Debt collection calls that aren't yours

April 7, 2009 4:14:20 PM PDT
Like a lot of people Deborah Morton has an unusual ring tone, but it is nothing compared to the unusual debt collections calls she's been getting."I have been receiving calls from a loan company trying to collect on a bad debt from a woman that I used to know three years ago," she told us. "I don't know where she is, I don't know how to get in touch with her."

Morton says the woman who really owes the money may have listed Morton as a contact on the original loan, but as she said, Morton has not seen that person in years.

"I have told them repeatedly, 'I don't know where she is, I don't know how to get in touch with her, please take me off the list, please quit calling me,'" Morton said.

Even so, the calls kept coming. At first they came just once a month, then more often than that.

"Ended up being once or twice a week, sometimes a couple of times a day, they are relentless, they will not understand that I do not know her," Morton described.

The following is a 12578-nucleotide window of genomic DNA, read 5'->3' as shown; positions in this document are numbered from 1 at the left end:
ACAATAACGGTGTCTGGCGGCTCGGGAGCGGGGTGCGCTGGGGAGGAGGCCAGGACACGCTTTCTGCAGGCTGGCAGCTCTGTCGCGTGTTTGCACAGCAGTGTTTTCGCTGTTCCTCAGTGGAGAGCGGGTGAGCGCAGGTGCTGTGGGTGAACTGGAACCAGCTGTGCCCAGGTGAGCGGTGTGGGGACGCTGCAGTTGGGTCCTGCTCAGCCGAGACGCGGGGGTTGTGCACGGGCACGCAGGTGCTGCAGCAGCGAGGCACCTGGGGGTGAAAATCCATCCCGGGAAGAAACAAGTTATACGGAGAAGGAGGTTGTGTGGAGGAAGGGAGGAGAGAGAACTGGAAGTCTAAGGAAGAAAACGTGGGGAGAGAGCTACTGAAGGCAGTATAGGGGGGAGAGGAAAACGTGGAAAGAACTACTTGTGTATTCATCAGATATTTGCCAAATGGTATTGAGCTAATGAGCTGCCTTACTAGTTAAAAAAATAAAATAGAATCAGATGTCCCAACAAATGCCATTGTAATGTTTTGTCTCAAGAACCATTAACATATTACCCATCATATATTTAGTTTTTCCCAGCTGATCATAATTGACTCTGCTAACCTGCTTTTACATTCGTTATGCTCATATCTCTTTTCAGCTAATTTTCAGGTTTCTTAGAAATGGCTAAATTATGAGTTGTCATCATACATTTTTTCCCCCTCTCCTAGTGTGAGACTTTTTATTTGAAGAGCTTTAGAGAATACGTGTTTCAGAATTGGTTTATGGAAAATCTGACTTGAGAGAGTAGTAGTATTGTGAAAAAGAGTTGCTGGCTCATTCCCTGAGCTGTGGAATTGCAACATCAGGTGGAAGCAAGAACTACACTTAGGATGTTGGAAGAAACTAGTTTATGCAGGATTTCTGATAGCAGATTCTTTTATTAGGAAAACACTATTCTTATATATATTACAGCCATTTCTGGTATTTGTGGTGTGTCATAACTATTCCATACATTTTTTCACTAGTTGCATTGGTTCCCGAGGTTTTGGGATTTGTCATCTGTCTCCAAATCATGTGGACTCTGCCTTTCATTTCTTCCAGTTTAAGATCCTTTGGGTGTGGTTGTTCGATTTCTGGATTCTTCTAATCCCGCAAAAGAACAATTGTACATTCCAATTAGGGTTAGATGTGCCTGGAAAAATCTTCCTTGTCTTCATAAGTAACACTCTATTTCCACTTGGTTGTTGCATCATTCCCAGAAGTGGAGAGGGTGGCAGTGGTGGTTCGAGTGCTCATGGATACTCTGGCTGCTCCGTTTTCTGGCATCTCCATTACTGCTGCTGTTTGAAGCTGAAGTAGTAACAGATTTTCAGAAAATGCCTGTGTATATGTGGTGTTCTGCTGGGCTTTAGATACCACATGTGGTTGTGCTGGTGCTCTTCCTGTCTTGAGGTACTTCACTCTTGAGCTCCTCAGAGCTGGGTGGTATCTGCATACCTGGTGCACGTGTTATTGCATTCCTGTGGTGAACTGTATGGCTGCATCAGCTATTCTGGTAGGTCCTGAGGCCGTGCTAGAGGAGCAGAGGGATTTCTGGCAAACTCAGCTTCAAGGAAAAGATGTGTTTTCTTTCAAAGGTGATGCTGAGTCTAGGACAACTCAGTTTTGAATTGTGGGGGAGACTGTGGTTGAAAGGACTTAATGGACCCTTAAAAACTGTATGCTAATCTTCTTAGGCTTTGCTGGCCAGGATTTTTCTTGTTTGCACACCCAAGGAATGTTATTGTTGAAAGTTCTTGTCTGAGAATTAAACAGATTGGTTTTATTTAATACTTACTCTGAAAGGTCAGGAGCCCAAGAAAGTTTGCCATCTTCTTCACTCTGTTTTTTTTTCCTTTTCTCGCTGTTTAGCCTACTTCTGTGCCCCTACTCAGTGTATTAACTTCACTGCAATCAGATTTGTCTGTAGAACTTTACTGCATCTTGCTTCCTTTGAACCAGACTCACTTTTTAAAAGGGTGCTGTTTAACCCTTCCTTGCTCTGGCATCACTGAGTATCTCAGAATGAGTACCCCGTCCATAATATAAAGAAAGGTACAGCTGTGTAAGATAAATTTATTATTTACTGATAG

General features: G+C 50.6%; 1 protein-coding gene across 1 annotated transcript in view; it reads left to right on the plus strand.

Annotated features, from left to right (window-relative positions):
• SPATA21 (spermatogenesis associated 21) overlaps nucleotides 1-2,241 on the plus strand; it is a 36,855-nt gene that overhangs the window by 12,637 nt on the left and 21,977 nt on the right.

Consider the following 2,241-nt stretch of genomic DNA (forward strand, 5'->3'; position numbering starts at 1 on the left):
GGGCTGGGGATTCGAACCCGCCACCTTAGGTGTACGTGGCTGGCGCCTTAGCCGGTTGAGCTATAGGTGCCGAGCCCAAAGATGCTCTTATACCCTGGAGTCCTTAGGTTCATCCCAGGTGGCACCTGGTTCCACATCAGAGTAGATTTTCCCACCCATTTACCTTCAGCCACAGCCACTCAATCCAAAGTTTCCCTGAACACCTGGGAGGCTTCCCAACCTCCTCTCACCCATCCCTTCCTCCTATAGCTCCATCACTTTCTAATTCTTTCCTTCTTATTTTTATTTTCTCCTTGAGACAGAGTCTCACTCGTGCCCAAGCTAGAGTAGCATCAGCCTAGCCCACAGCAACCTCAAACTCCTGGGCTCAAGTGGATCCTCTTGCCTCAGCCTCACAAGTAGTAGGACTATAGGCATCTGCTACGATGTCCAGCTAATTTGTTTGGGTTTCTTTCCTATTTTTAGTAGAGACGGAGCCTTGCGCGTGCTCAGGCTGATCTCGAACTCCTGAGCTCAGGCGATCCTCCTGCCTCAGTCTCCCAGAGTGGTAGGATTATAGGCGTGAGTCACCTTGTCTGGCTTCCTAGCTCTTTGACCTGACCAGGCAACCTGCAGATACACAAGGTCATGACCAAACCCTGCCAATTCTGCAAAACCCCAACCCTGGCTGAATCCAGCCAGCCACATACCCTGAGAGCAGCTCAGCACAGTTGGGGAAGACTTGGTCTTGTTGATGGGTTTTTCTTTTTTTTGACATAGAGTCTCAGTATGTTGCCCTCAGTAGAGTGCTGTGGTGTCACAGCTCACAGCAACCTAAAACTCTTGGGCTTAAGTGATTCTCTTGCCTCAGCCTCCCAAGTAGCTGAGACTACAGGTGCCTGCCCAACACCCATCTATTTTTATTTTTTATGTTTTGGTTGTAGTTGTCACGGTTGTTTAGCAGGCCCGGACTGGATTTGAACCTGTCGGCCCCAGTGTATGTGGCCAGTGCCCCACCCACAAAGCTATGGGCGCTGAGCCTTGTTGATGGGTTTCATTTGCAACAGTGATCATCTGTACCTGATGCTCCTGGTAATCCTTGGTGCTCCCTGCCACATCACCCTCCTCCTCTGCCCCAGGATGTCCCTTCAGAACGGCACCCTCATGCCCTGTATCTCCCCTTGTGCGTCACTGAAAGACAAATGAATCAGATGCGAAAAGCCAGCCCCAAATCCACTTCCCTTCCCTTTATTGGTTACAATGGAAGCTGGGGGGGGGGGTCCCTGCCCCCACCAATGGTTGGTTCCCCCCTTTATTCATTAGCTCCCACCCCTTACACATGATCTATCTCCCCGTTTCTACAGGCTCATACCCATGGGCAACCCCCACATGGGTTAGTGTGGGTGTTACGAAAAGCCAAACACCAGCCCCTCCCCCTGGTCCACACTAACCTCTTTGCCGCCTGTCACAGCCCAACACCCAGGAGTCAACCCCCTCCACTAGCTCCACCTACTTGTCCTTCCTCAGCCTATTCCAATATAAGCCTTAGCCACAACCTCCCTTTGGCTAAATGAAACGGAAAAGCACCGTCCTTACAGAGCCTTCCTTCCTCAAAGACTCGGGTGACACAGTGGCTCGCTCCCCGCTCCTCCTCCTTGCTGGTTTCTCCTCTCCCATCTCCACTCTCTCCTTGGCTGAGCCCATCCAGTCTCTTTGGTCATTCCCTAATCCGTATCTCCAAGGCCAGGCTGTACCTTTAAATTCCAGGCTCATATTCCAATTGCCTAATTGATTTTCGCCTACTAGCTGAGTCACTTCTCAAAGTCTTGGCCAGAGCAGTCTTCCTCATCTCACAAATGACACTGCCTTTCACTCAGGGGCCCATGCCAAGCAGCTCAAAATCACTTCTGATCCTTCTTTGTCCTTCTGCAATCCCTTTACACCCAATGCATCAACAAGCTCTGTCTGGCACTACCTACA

The calls are coming from Tiempo Loans. While Morton is not listed as the person who got a loan, she is listed as a contact. No one wanted to speak with us on camera about the calls, but a manager promised to remove Morton's name from their collection contact list.

But what about all those calls? Isn't that supposed to be against federal debt collection laws?

"If this was a debt collector trying to collect a debt for another business, she'd be in very good shape because the federal law would apply," said University of Houston law professor Richard Alderman.

But since Tiempo is calling on a debt owed to it, the People's Lawyer says the company is not violating federal debt collection laws. In his opinion, they may be running afoul of the Texas debt collection act though.

"The Texas law does not give you the right to any punitive damages in that she cannot simply say, 'I can go to small claims court,'" Alderman explained.

Morton says she is going to report the loan company to the attorney general's office, which is what Alderman says anyone should do if they are getting debt calls from a company you do not owe money. What protections do consumers have under the federal law?

Quite a bit, they can't call you after 9pm or before 8am and they have to stop all contact if you write telling them to stop. This only applies to companies collecting a debt for someone else, not the original company, keep that in mind.

Consumer Blog | SuperSaver Blog | Consumer @twitter | Consumer Channel | Headlines at a glance


Load Comments